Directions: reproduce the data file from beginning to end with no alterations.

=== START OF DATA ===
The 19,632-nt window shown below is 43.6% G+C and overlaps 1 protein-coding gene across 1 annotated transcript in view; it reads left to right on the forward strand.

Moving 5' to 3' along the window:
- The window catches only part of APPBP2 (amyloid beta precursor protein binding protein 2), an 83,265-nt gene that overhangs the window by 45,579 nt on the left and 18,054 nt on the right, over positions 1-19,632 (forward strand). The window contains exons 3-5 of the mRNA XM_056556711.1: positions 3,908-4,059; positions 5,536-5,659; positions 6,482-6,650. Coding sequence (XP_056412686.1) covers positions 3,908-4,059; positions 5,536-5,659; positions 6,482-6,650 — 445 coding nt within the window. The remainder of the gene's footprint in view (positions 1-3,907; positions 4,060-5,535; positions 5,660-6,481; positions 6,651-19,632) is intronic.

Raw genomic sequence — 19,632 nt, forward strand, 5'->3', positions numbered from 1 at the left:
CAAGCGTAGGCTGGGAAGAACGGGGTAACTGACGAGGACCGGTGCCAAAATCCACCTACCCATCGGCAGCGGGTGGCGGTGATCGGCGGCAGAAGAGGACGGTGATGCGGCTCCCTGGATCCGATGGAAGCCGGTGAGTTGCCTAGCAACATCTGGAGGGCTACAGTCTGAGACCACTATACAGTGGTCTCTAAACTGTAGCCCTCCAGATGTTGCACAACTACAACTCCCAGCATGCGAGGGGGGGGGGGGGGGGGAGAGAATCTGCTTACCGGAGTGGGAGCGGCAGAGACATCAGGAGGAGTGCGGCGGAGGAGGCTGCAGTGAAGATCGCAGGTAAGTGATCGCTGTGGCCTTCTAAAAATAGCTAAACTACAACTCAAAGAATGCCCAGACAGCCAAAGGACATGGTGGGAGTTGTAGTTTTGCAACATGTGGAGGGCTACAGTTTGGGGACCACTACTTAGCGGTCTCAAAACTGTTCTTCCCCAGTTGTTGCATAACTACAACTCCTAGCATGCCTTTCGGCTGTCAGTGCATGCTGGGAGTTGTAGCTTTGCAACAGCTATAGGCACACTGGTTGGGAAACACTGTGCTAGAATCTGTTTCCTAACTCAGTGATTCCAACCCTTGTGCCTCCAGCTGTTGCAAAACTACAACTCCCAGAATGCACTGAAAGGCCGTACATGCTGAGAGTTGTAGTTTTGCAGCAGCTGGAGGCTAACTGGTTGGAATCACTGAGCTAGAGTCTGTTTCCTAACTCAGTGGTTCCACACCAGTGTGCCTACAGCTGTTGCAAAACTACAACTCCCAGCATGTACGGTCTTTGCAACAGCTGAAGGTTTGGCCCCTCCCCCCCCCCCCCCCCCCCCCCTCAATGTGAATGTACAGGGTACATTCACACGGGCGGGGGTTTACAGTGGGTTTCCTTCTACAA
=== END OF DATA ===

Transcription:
The 19,632-nt window shown below is 43.6% G+C and overlaps 1 protein-coding gene across 1 annotated transcript in view; it reads left to right on the forward strand.

Moving 5' to 3' along the window:
- The window catches only part of APPBP2 (amyloid beta precursor protein binding protein 2), an 83,265-nt gene that overhangs the window by 45,579 nt on the left and 18,054 nt on the right, over positions 1-19,632 (forward strand). The window contains exons 3-5 of the mRNA XM_056556711.1: positions 3,908-4,059; positions 5,536-5,659; positions 6,482-6,650. Coding sequence (XP_056412686.1) covers positions 3,908-4,059; positions 5,536-5,659; positions 6,482-6,650 — 445 coding nt within the window. The remainder of the gene's footprint in view (positions 1-3,907; positions 4,060-5,535; positions 5,660-6,481; positions 6,651-19,632) is intronic.

Raw genomic sequence — 19,632 nt, forward strand, 5'->3', positions numbered from 1 at the left:
CAAGCGTAGGCTGGGAAGAACGGGGTAACTGACGAGGACCGGTGCCAAAATCCACCTACCCATCGGCAGCGGGTGGCGGTGATCGGCGGCAGAAGAGGACGGTGATGCGGCTCCCTGGATCCGATGGAAGCCGGTGAGTTGCCTAGCAACATCTGGAGGGCTACAGTCTGAGACCACTATACAGTGGTCTCTAAACTGTAGCCCTCCAGATGTTGCACAACTACAACTCCCAGCATGCGAGGGGGGGGGGGGGGGGGAGAGAATCTGCTTACCGGAGTGGGAGCGGCAGAGACATCAGGAGGAGTGCGGCGGAGGAGGCTGCAGTGAAGATCGCAGGTAAGTGATCGCTGTGGCCTTCTAAAAATAGCTAAACTACAACTCAAAGAATGCCCAGACAGCCAAAGGACATGGTGGGAGTTGTAGTTTTGCAACATGTGGAGGGCTACAGTTTGGGGACCACTACTTAGCGGTCTCAAAACTGTTCTTCCCCAGTTGTTGCATAACTACAACTCCTAGCATGCCTTTCGGCTGTCAGTGCATGCTGGGAGTTGTAGCTTTGCAACAGCTATAGGCACACTGGTTGGGAAACACTGTGCTAGAATCTGTTTCCTAACTCAGTGATTCCAACCCTTGTGCCTCCAGCTGTTGCAAAACTACAACTCCCAGAATGCACTGAAAGGCCGTACATGCTGAGAGTTGTAGTTTTGCAGCAGCTGGAGGCTAACTGGTTGGAATCACTGAGCTAGAGTCTGTTTCCTAACTCAGTGGTTCCACACCAGTGTGCCTACAGCTGTTGCAAAACTACAACTCCCAGCATGTACGGTCTTTGCAACAGCTGAAGGTTTGGCCCCTCCCCCCCCCCCCCCCCCCCCCCTCAATGTGAATGTACAGGGTACATTCACACGGGCGGGGGTTTACAGTGGGTTTCCTTCTACAA